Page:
Local mother teaches Chinese abroad while staying home
When Keri Collett, her husband, Zach, and their two-year-old daughter, Rosalyn, moved to Marion from Ft. Collins, Colorado, her job came with her.
Collett is a private contractor for a Beijing-based company, VIPKids. She teaches English to Chinese children online. The service is available to children ages 4 to 12. The curriculum is provided.
Using visual aids, Collett works from 5 a.m. to 8 a.m. every weekday and at other times on weekends.
A booking page lets her show the times and days she is available, and parents book classes with her for their child.
She hardly ever sees the same child twice, but they can interact and see each other online using Zoom software.
“They love props,” she said, “so I have a lot of props.”
Collett doesn’t know Mandarin, but much like regular classroom teachers, she shows pictures to go along with the words she is teaching. She can also show emotions, like hugging a teddy bear.
The online classes are 25 minutes each, and there is no limit to how many classes can be taught.
Pay is based on teaching experience. Collett gets $8 a class, but if her classes start on time and she teaches more than 40 classes a month, she gets an extra $2 for each class taught during the month and an extra $1 per class for being on time.
After each class, she submits a report on how the student did, rating him or her on a scale from struggling to
excellent. She also leaves tips for the teacher who will have that child next.
She said the classes are extracurricular for students. They attend school during the day, where they are taught elemental English in the first few grades but most will not take English again until high school.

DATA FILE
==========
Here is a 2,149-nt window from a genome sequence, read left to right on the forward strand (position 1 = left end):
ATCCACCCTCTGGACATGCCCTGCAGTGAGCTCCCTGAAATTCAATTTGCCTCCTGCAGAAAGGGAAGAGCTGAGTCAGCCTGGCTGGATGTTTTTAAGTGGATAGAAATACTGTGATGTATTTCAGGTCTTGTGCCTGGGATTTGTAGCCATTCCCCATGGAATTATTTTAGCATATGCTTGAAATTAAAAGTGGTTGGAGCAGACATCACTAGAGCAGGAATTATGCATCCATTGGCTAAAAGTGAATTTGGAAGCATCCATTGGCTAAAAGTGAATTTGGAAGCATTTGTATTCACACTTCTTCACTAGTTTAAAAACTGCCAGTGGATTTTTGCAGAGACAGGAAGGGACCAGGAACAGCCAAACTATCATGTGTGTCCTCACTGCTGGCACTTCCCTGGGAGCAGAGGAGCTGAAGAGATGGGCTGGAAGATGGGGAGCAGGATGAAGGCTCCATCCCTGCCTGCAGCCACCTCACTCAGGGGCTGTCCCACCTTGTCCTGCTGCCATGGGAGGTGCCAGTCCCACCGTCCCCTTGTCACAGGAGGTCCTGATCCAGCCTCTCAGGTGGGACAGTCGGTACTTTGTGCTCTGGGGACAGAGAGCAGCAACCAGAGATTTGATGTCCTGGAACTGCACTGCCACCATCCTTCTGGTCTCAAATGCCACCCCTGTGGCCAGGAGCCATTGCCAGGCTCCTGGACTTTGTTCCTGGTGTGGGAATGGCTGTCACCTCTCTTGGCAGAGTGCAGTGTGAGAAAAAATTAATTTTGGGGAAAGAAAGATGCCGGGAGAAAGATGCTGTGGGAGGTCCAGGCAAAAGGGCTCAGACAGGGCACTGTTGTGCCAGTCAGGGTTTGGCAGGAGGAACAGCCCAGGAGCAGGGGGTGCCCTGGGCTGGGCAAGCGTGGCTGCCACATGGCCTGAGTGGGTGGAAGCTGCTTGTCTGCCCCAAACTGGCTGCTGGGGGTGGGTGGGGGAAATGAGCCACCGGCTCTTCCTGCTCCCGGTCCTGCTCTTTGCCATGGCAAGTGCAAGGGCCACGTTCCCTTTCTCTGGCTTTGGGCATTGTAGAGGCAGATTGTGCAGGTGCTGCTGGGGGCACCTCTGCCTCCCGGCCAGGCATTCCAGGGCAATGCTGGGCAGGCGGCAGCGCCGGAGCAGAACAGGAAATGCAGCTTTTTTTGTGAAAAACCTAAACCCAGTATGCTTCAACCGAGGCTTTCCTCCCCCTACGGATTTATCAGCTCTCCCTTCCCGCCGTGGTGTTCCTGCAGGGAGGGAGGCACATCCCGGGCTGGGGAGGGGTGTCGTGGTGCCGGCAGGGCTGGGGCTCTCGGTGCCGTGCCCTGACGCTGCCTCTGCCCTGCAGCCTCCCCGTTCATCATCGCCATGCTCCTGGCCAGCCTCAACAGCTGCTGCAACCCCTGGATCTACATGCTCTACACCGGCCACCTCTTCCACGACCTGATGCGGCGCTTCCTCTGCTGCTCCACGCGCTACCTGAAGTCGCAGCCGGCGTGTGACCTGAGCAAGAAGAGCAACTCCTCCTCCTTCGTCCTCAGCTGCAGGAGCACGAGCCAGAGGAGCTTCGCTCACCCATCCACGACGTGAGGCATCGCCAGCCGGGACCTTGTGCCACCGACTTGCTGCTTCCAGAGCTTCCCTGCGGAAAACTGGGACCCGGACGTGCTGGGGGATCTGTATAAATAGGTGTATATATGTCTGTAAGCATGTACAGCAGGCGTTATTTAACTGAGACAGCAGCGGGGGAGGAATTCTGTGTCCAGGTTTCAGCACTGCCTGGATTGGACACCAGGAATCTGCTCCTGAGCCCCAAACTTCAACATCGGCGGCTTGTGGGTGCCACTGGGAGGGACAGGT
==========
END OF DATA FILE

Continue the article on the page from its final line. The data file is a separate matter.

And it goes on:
She said some of her students are disinterested, others are passive, and some are engaging, showing laughter and enthusiasm. A student can shut down the session with a touch of a button.
Technical help is available when needed.
Children get one to five stars for doing well.
“It’s pretty fun when you get them able to read,” Collett said.
She went through an extensive application process, including a background check and conducting mock classes in front of an adult acting as a child. She was required to have a bachelor’s degree and some teaching experience. She was head coach for girls’ high school basketball for five years and was a full-time substitute for two years. She also had to get a company-issued teaching certificate in child development, which required taking an online course.
Collett said it was worth it.
“I like that it’s flexible,” she said. “I have the whole day with my daughter and can still help support my family. I enjoy learning about a new culture, and I don’t have to get dressed for work.”
She and her husband are expecting their second child in January.
“I may quit teaching for a while then,” she said.
Last modified Sept. 11, 2019